This post was written by NCTE member Scott Warnock & student Diana Gasiewski.
As an increasing number of college writing instructors teach online, the interest in practical guidance about how to instruct these courses, as well as what students’ experiences are like, has grown. The questions are numerous:
- What sorts of assignments are effective?
- How does online work equate to onsite work?
- Where do students do their work?
- How do students establish a sense of course community online, if in fact they do so?
In an effort to address these and many other questions, we are excited to announce that our NCTE book Writing Together: Ten Weeks Teaching and Studenting in an Online Writing Course will be available at the CCCC Annual Convention in Kansas City, March 14–17.
The book is an unusual educational narrative of a teacher and student’s experience in a first-year online writing course (OWC). It’s written somewhat as a “call and response”: Scott, an experienced online writing instructor and faculty mentor and author of Teaching Writing Online: How and Why, describes in great detail how he approached and taught the course that term; Diana, an education major and English minor, describes her experience as a student—we draw from Mary Louise Pratt in calling Diana’s experience “studenting.”
Together we describe the week-by-week experience of teaching and taking an OWC, including detailed teaching strategies, examples of student-written dialogue, and actual assignment and organizational documents from the course.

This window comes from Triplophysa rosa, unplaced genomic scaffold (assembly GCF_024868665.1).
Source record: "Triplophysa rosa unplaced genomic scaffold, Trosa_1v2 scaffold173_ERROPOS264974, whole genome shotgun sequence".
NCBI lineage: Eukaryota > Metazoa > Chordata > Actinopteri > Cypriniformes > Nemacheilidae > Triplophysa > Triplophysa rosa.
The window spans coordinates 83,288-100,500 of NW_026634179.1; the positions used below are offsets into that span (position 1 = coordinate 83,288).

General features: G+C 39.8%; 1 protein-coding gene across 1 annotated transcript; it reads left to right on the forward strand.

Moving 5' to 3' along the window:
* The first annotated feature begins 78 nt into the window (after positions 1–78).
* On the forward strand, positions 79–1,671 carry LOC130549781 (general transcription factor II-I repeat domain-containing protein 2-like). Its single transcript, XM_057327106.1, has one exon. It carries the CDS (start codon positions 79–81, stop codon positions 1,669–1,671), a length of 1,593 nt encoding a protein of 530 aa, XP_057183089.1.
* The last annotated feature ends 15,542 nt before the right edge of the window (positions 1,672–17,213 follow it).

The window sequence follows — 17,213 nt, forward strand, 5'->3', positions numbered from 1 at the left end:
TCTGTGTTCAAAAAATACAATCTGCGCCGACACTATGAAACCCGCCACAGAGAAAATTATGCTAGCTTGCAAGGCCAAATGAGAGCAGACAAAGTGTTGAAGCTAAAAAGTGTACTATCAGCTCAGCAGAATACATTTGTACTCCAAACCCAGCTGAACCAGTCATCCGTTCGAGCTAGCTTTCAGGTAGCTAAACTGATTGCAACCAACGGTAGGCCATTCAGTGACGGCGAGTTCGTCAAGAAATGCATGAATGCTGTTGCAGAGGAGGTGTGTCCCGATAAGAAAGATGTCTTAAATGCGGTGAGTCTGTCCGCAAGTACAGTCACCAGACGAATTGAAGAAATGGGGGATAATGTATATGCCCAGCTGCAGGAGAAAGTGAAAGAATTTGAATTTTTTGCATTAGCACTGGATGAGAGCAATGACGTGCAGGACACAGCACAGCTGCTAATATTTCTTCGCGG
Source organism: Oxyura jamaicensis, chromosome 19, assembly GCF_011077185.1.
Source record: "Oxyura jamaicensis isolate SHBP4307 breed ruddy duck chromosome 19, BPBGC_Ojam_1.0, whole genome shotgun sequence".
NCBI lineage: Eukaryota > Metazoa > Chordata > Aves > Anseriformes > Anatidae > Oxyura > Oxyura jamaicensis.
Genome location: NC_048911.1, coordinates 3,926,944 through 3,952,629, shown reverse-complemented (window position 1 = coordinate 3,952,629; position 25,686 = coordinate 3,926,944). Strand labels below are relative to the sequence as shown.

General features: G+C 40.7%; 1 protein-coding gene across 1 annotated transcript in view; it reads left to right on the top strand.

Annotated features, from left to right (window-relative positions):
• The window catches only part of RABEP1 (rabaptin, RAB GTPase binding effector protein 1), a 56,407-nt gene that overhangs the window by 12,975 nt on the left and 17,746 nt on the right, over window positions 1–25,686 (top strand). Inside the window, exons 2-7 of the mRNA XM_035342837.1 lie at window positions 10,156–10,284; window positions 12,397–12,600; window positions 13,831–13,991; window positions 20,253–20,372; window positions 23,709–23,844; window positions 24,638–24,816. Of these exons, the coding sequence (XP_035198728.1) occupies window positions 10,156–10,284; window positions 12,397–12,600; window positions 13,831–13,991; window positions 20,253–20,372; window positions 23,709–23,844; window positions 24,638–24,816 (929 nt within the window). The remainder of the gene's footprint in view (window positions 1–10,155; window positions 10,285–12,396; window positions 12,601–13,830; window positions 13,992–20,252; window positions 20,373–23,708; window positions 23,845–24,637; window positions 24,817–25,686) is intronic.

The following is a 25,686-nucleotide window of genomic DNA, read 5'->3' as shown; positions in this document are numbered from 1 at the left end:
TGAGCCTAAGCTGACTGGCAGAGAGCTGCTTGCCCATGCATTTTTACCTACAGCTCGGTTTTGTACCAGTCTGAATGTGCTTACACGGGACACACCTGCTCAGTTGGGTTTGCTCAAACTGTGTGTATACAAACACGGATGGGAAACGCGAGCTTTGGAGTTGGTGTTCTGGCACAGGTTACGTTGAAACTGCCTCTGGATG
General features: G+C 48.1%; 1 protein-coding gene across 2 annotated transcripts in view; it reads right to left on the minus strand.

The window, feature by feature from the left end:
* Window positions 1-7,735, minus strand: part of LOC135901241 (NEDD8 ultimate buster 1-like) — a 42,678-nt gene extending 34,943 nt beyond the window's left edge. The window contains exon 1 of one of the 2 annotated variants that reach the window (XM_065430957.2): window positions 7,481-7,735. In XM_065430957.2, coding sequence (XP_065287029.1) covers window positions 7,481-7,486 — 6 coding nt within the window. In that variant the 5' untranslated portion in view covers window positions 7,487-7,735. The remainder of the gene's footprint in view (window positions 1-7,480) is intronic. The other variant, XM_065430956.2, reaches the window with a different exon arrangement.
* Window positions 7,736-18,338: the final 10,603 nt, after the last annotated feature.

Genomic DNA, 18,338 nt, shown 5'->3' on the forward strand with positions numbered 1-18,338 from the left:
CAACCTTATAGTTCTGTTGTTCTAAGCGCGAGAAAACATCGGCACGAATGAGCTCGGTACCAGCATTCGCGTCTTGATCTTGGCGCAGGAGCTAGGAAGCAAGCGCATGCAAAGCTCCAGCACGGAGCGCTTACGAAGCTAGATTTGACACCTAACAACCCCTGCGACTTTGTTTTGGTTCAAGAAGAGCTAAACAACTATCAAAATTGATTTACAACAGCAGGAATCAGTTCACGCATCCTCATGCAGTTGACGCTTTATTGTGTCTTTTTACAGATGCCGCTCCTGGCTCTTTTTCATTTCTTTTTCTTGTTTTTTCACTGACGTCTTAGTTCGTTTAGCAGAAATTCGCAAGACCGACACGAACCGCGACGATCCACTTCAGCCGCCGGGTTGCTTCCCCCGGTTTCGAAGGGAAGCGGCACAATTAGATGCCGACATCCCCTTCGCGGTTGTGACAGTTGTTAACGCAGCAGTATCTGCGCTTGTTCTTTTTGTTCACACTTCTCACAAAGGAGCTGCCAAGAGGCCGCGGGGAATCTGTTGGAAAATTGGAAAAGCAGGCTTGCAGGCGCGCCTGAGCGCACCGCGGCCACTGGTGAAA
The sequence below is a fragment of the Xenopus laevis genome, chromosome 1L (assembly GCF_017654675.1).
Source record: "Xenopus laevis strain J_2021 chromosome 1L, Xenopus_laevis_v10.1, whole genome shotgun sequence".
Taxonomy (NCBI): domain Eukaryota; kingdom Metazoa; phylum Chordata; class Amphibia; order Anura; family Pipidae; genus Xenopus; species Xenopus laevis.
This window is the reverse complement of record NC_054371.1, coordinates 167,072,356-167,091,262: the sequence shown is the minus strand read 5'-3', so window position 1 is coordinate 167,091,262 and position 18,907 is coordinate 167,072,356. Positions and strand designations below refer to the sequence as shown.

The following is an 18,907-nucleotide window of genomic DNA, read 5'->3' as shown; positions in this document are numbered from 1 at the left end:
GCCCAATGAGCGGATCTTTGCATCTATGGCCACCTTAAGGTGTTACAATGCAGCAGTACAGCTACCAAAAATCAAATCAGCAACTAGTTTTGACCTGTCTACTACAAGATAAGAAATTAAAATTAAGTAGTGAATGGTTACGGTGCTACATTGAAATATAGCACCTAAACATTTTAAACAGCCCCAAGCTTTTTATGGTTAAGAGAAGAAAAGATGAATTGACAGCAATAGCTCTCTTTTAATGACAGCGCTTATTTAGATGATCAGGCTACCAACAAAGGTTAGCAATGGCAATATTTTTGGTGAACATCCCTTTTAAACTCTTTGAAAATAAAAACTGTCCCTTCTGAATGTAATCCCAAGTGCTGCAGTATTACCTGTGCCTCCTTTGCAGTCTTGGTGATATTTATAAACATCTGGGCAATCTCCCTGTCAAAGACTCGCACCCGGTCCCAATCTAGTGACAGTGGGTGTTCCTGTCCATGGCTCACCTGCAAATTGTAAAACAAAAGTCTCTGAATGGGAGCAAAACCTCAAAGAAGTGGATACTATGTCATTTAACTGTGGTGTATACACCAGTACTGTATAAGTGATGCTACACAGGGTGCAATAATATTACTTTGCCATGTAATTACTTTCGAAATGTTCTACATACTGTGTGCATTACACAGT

We would like this book to help refine and enhance not just how we see OWCs and teach them, but also how we see our students as collaborators in knowledge-making about our field.
We hope that our narrative approach to composition scholarship is informative as well as engaging, and that it helps open up new channels of inquiry about the student experience in online writing instruction. As we note in the book’s introduction, citing many other voices in composition, student voices can so often be left out of conversations about teaching, and of course this issue is not limited to comp/rhet: It is widespread throughout education.
Our book aims to be a story of teaching and studenting, of how writers came together in a virtual educational community to work and learn together. We hope you enjoy it.
Scott Warnock is associate professor of English and director of the University Writing Program at Drexel University. Diana Gasiewski is a recent graduate of Drexel University with a degree in education.